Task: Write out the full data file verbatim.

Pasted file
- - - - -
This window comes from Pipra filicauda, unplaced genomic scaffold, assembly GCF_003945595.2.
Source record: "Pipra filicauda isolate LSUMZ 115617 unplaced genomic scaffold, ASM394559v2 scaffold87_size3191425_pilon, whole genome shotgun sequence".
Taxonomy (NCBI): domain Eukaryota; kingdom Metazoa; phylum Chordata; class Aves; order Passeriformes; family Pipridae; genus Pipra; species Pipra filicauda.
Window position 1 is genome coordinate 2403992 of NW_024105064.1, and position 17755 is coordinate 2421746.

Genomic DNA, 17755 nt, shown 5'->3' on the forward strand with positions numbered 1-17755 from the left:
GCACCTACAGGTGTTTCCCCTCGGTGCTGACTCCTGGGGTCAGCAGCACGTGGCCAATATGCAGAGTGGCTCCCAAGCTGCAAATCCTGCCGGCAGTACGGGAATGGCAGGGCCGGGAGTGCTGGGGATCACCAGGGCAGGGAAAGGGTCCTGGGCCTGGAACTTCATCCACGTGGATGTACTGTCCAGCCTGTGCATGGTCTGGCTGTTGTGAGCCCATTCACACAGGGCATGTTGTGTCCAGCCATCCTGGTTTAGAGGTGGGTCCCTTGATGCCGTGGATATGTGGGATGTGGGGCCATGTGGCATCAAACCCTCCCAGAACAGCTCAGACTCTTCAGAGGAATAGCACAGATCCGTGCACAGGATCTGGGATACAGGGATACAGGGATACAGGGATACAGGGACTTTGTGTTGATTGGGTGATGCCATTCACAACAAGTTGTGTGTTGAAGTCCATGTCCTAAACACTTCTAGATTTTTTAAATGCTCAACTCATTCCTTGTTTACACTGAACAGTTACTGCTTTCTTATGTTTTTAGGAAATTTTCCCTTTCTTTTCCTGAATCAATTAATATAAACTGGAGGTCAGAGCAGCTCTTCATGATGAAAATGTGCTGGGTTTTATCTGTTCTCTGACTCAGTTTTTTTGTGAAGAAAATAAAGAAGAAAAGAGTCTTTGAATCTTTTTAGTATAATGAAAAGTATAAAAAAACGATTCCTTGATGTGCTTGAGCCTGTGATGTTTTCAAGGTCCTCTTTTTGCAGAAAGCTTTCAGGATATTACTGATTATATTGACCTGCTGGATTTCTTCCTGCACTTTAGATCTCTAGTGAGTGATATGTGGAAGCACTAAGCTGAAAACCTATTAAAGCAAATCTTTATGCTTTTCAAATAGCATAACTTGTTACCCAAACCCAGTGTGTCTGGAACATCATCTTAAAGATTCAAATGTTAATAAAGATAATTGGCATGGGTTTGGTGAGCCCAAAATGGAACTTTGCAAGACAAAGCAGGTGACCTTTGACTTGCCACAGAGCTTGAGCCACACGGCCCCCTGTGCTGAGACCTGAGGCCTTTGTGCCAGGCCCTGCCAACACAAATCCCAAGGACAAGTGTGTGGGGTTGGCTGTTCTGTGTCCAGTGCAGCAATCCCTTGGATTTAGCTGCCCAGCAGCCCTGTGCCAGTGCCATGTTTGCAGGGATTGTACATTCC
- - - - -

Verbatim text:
This window comes from Pipra filicauda, unplaced genomic scaffold, assembly GCF_003945595.2.
Source record: "Pipra filicauda isolate LSUMZ 115617 unplaced genomic scaffold, ASM394559v2 scaffold87_size3191425_pilon, whole genome shotgun sequence".
Taxonomy (NCBI): domain Eukaryota; kingdom Metazoa; phylum Chordata; class Aves; order Passeriformes; family Pipridae; genus Pipra; species Pipra filicauda.
Window position 1 is genome coordinate 2403992 of NW_024105064.1, and position 17755 is coordinate 2421746.

Genomic DNA, 17755 nt, shown 5'->3' on the forward strand with positions numbered 1-17755 from the left:
GCACCTACAGGTGTTTCCCCTCGGTGCTGACTCCTGGGGTCAGCAGCACGTGGCCAATATGCAGAGTGGCTCCCAAGCTGCAAATCCTGCCGGCAGTACGGGAATGGCAGGGCCGGGAGTGCTGGGGATCACCAGGGCAGGGAAAGGGTCCTGGGCCTGGAACTTCATCCACGTGGATGTACTGTCCAGCCTGTGCATGGTCTGGCTGTTGTGAGCCCATTCACACAGGGCATGTTGTGTCCAGCCATCCTGGTTTAGAGGTGGGTCCCTTGATGCCGTGGATATGTGGGATGTGGGGCCATGTGGCATCAAACCCTCCCAGAACAGCTCAGACTCTTCAGAGGAATAGCACAGATCCGTGCACAGGATCTGGGATACAGGGATACAGGGATACAGGGATACAGGGACTTTGTGTTGATTGGGTGATGCCATTCACAACAAGTTGTGTGTTGAAGTCCATGTCCTAAACACTTCTAGATTTTTTAAATGCTCAACTCATTCCTTGTTTACACTGAACAGTTACTGCTTTCTTATGTTTTTAGGAAATTTTCCCTTTCTTTTCCTGAATCAATTAATATAAACTGGAGGTCAGAGCAGCTCTTCATGATGAAAATGTGCTGGGTTTTATCTGTTCTCTGACTCAGTTTTTTTGTGAAGAAAATAAAGAAGAAAAGAGTCTTTGAATCTTTTTAGTATAATGAAAAGTATAAAAAAACGATTCCTTGATGTGCTTGAGCCTGTGATGTTTTCAAGGTCCTCTTTTTGCAGAAAGCTTTCAGGATATTACTGATTATATTGACCTGCTGGATTTCTTCCTGCACTTTAGATCTCTAGTGAGTGATATGTGGAAGCACTAAGCTGAAAACCTATTAAAGCAAATCTTTATGCTTTTCAAATAGCATAACTTGTTACCCAAACCCAGTGTGTCTGGAACATCATCTTAAAGATTCAAATGTTAATAAAGATAATTGGCATGGGTTTGGTGAGCCCAAAATGGAACTTTGCAAGACAAAGCAGGTGACCTTTGACTTGCCACAGAGCTTGAGCCACACGGCCCCCTGTGCTGAGACCTGAGGCCTTTGTGCCAGGCCCTGCCAACACAAATCCCAAGGACAAGTGTGTGGGGTTGGCTGTTCTGTGTCCAGTGCAGCAATCCCTTGGATTTAGCTGCCCAGCAGCCCTGTGCCAGTGCCATGTTTGCAGGGATTGTACATTCC